Appeal to parents over MMR jab after autism claims discredited

PARENTS are being urged to give their children the MMR vaccine after the doctor who claimed it could cause autism was found guilty of misconduct and the safety fears sparked by his study were dismissed as "unfounded".

Dr Andrew Wakefield was told by the General Medical Council (GMC) yesterday he had acted dishonestly and was misleading in the way he described his research, published in 1998.

Twelve organisations, including the Medical Research Council, the British Medical Association and Faculty of Public Health, released a joint statement re-affirming their commitment to the measles, mumps and rubella (MMR) jab.

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Liberal Democrat Shadow Health Secretary Norman Lamb said Dr Wakefield's claims were "deeply damaging".

"The dramatic decline in take-up of the MMR vaccine resulting from unfounded fears generated by Dr Wakefield have set back this key health initiative in the most serious way.

"The critical thing now is to re-build public confidence and finally lay to rest the suggestion that children's health is at risk from this vaccine."

The GMC said Dr Wakefield "showed a callous disregard" for the suffering of children and brought the medical profession into disrepute after he took blood samples from children at his son's birthday party in return for payments of 5.

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It also ruled Dr Wakefield submitted an application for funding from the Legal Aid Board but failed to disclose that some of the costs would have been met by the NHS anyway.

Dr Wakefield, whose contract prevented him from carrying out clinical research on young people, was also found to have not acted in the best clinical interests of the children in his study.

The hearing heard that he ordered some to undergo unnecessary colonoscopies, barium meals, blood and urine tests and brain scans.

The GMC said the children did not meet the criteria for inclusion in the research and the doctors did not have ethical approval to investigate them.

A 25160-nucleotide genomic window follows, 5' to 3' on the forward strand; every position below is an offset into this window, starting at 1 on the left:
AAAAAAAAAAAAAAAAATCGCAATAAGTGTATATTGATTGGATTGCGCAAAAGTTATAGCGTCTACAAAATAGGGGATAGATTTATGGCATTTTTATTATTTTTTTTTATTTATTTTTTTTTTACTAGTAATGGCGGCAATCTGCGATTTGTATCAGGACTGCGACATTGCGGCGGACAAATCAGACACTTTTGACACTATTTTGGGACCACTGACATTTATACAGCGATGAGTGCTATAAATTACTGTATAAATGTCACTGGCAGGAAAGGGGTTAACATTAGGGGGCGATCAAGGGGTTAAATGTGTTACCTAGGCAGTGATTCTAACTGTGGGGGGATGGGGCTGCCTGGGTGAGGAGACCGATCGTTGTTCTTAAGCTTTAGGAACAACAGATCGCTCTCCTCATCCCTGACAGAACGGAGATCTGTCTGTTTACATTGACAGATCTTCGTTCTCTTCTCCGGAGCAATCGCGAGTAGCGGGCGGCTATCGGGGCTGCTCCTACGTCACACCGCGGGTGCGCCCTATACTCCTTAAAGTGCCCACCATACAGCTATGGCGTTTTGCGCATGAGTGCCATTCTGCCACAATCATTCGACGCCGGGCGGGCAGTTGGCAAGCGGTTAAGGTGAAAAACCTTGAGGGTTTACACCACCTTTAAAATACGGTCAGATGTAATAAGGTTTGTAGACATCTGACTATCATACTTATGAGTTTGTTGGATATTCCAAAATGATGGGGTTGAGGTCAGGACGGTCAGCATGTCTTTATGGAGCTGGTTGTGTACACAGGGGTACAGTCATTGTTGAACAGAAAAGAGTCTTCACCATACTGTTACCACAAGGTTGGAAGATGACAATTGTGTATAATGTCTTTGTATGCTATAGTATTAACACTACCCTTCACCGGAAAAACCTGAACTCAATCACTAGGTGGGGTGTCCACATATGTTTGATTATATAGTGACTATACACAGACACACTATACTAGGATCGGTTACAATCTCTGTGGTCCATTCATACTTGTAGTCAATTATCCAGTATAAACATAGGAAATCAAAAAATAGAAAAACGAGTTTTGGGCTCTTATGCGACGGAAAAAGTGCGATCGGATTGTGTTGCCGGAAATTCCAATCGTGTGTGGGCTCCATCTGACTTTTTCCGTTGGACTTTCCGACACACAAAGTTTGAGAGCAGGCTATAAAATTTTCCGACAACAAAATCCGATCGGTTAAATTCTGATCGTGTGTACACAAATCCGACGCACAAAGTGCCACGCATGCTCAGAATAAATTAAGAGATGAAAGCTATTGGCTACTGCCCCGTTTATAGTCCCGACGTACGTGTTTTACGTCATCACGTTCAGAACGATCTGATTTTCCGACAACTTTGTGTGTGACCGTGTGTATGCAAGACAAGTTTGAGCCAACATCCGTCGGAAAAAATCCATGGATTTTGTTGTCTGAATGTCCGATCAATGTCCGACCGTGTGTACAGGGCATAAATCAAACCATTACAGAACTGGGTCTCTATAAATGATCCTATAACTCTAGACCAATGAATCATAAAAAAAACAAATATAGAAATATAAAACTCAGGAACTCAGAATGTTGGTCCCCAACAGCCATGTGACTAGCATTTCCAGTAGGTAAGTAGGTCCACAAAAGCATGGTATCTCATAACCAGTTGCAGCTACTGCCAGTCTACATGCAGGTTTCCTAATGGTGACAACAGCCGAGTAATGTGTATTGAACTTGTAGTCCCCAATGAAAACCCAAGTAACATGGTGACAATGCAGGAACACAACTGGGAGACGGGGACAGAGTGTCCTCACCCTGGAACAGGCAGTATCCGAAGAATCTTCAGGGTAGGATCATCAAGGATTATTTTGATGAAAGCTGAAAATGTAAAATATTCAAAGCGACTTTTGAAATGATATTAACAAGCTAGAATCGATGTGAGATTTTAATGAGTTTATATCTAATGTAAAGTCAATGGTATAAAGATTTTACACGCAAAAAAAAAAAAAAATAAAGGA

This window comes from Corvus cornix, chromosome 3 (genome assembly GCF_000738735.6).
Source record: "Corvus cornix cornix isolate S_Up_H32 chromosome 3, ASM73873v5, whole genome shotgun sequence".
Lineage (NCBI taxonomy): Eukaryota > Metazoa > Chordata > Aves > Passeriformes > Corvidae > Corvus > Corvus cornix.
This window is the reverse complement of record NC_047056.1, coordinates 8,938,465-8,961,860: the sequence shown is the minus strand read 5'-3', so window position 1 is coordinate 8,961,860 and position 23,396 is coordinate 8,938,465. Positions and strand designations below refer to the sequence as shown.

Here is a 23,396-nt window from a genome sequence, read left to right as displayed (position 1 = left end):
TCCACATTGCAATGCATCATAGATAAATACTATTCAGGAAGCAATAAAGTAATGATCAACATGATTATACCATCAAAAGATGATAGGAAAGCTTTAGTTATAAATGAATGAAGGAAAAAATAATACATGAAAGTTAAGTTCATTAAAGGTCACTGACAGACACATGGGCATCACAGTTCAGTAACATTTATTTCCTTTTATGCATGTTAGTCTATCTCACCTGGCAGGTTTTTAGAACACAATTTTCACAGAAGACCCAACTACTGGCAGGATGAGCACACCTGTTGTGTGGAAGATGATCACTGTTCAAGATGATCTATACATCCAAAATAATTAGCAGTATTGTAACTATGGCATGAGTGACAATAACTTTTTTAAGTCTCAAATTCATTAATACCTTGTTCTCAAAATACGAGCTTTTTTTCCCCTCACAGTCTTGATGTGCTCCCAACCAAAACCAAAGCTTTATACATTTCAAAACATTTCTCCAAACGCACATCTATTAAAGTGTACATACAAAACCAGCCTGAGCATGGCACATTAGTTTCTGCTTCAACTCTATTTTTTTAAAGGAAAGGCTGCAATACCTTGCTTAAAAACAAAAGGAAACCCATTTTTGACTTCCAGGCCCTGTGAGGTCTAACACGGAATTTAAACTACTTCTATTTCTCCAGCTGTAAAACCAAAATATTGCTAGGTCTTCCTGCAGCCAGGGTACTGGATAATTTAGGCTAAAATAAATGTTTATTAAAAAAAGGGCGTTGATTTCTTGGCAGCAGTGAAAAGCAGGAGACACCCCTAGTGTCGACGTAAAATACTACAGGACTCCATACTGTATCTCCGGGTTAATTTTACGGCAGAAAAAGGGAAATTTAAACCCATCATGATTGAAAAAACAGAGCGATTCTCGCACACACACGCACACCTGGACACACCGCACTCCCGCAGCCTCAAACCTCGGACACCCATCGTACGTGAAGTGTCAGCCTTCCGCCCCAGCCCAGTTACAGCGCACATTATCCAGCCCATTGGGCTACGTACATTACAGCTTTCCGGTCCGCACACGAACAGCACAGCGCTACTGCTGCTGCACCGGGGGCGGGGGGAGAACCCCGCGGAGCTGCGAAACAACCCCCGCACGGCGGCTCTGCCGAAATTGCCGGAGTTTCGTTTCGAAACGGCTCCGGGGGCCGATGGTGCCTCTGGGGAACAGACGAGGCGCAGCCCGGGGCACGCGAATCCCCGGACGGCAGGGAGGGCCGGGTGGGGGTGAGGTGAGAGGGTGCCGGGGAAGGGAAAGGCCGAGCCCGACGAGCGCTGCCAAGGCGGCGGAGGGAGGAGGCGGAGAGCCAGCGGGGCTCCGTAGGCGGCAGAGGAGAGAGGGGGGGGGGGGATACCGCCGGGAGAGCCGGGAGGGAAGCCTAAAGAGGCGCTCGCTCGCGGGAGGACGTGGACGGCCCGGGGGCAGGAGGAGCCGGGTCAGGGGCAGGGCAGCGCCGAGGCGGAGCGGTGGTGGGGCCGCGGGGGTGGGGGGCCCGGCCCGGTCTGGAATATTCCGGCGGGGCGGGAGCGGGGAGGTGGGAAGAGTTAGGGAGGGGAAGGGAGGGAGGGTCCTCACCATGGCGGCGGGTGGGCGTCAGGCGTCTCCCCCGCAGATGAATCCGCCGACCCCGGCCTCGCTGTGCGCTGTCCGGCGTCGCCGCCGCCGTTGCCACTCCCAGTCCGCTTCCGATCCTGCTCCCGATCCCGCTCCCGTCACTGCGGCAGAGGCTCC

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He now faces being struck off the medical register if found guilty of serious professional misconduct. A final verdict and a decision on sanctions is expected in the summer.

But Dr Wakefield's supporters remain defiant. Around 30, many waving placards, protested at the GMC in central London and branded the hearing a "witch hunt". One protester who heckled the panel chairman as he delivered the verdicts accused it of a "set-up".

Teacher Grace Filby, 57, said the rulings were "disgraceful" and added: "He is doing pioneering work and putting the rest of the doctors to shame."

Wendy Sutterthwaite, 60, a former NHS nurse, said: "These doctors are pioneers – very brave, very intelligent with a high level of integrity. The Government should be ashamed."

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Dr Wakefield was an honorary consultant in experimental gastroenterology at the Royal Free Hospital in London at the time of his research.

He and two colleagues involved in the research, professors John Walker-Smith and Simon Murch, who are also being investigated by the GMC, deny all charges against them.

A charity which supports MMR warned there could be a new outbreak of rubella if uptake of the vaccine falls. The disease can cause babies to be born deaf and blind if their mothers are exposed to it during pregnancy.

The information and research director for Sense, the national deaf-blind and rubella association, Joff McGill, said: "We need to get the message to all parents that to protect your children and others against rubella, it is critical we stop the disease circulating."

Dr Wakefield and Profs Walker-Smith and Murch will now be the subject of further investigation.

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